Jeb Bush proposes 'simple, fair and clear' tax code
Posted September 9, 2015
Updated September 10, 2015
Garner, N.C. — Republican presidential candidate Jeb Bush called Wednesday for a lower corporate tax rate and immediate tax deductions for business investments.
The former Florida governor also wants to cut personal income tax brackets from seven to three – 28, 25 and 10 percent.
"We need to jump-start our economy, and we can do that by fixing our broken tax code. It’s a disaster. We all know it," Bush said during an appearance before a few hundred supporters at Morris & Associates in Garner.
The company, which makes industrial icing equipment, such as chillers for poultry processors, would be among the small businesses to benefit from the tax reform proposals, Bush said, calling them "simple, fair and clear" and saying they would help the U.S. economy grow faster.
"My plan for the entire economy will create a true revival of the private sector and 19 million new jobs," he said. "My plan will help those who live on their paychecks and who haven’t seen a raise in a while, and it means the American dream will be possible for millions who have forgotten what it looks like."
Bush wants to reduce the corporate income tax from 35 percent – among the highest in the world – to 20 percent and give businesses the chance to deduct new capital investments immediately.
Bush said 15 million people would not pay any tax under his plan. He proposes doubling the standard deduction, eliminating the marriage penalty, expanding the Earned Income Tax Credit and ending the estate tax and Alternative Minimum Tax.
He wants to cap various deductions used by the wealthy and what he calls Washington special interests and would end the employee's share of the Social Security tax on earnings for workers 67 and older.
"Of all the terrible things that can be said about our tax code – and I can think of a few – the worst is probably this: It punishes people for doing things we should encourage and rewards people for doing things that may not be so good," he said. "The current tax code makes it easier to borrow than to build. I believe it’s time we build for the future, not borrow from it."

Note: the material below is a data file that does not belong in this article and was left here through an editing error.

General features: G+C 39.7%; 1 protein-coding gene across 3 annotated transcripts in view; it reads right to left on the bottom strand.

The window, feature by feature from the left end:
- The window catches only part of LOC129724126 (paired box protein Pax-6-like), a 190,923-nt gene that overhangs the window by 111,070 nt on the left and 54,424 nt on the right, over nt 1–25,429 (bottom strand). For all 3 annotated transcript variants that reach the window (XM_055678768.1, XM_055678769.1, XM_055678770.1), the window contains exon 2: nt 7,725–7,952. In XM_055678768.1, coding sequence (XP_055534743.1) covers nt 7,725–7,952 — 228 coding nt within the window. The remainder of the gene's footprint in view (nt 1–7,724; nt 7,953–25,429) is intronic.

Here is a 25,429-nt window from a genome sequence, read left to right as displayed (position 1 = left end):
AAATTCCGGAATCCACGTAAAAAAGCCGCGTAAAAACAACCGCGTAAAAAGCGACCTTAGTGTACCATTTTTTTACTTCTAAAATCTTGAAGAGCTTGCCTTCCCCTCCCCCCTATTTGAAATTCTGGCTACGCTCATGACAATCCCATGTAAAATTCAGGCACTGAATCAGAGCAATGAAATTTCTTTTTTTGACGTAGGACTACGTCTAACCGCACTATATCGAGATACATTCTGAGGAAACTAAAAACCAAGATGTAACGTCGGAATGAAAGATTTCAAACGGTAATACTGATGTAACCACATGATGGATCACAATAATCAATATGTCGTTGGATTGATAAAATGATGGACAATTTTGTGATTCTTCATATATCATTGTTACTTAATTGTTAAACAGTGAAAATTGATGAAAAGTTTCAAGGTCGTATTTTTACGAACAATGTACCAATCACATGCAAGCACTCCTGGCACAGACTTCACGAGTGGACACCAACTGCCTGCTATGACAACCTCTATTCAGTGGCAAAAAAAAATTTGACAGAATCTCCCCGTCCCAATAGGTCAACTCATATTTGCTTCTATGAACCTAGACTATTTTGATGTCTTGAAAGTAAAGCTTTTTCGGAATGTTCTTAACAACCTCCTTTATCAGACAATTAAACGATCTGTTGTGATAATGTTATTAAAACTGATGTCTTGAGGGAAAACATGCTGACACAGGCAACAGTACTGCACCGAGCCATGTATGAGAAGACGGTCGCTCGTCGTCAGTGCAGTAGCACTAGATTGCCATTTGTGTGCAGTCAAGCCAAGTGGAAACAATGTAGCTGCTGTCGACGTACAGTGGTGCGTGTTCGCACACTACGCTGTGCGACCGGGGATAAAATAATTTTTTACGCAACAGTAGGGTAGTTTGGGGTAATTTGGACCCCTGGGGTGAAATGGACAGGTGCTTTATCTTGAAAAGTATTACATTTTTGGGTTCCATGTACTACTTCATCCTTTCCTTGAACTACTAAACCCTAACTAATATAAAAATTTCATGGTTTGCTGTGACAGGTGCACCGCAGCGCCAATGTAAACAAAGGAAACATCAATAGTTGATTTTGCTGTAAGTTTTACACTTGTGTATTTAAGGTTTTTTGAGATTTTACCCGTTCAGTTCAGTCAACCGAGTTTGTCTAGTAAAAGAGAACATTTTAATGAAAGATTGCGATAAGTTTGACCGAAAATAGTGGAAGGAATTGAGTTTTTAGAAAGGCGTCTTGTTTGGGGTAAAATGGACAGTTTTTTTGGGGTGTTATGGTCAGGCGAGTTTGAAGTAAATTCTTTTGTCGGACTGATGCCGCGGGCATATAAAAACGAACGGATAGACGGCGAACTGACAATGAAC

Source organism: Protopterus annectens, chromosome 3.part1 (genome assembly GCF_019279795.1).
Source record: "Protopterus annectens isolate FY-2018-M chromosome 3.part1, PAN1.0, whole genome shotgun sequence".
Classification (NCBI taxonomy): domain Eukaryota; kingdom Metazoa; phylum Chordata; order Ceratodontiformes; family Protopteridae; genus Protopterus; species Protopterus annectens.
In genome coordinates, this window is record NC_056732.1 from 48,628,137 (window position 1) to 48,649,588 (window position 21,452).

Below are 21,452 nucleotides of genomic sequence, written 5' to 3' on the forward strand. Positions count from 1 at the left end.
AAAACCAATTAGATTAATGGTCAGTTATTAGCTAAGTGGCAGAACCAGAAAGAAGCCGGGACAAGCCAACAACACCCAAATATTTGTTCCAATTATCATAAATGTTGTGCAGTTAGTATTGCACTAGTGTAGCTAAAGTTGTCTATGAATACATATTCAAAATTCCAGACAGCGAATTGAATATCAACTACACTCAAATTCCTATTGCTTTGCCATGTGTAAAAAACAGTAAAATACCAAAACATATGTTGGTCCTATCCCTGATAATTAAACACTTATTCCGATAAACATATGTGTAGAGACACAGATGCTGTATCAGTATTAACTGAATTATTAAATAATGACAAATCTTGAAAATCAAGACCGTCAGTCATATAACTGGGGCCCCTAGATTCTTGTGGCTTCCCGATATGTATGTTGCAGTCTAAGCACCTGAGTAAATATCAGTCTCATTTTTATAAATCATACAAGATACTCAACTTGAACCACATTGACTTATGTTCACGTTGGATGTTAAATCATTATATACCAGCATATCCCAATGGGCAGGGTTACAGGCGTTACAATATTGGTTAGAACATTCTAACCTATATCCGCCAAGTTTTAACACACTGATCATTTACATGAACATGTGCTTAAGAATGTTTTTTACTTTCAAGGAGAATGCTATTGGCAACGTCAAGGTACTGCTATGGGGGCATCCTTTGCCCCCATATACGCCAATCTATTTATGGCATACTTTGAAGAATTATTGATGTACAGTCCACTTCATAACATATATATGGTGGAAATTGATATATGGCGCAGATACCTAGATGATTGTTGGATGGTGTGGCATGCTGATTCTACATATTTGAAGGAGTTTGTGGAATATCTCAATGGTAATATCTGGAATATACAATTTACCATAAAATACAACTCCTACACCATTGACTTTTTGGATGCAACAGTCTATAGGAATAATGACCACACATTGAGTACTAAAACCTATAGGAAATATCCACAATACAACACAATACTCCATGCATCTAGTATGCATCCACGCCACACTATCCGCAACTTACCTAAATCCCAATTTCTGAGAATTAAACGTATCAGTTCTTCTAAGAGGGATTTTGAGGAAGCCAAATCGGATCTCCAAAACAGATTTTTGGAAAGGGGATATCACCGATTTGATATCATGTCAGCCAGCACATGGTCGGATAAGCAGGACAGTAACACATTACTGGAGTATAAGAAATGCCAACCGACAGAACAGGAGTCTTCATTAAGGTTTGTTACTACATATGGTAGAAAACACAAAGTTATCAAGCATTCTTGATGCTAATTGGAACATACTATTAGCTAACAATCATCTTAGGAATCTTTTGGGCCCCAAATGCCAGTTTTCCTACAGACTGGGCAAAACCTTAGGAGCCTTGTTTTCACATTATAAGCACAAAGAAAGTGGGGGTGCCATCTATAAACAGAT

Bush, who trails in the polls nationally and in early primary states, has offered up several policy proposals in recent weeks to combat the bombastic campaign of front-runner Donald Trump. The billionaire businessman has lambasted Bush with a flurry of personal attacks.
Without naming Trump, Bush called for more thoughtful policy debate on the campaign trail.
"We have to fix these things. We can't just talk about it. We can't appeal to people's angst and their fears. We have to give them hope that we can fix these things," he said. "So, restoring some degree of civility is not a sign of weakness; it's a sign of strength and leadership."
North Carolina State University political science professor Andy Taylor said that, with the crowded GOP field of candidates, Bush has got to find a way to stand out.
"In a field of 17, you need to start to have these kinds of positions that people can identify you clearly with," Taylor said. "Voters are looking for people outside the political mainstream, and this is obviously a problem for Jeb Bush because he is quintessential political establishment."
Melodie Parrish, a former Durham County Republican Party chairwoman, said she was excited by Bush's tone as well as his ideas.
"It's very civil and introduces a willingness to work with everyone," Parrish said.
Meanwhile, Democrats called the plan "more trickle-down Bush economics."
"Bush is embracing a disastrous economic agenda that benefits himself, and those like himself, while leaving the middle class out to dry," said Holly Shulman, a spokeswoman for the Democratic National Committee.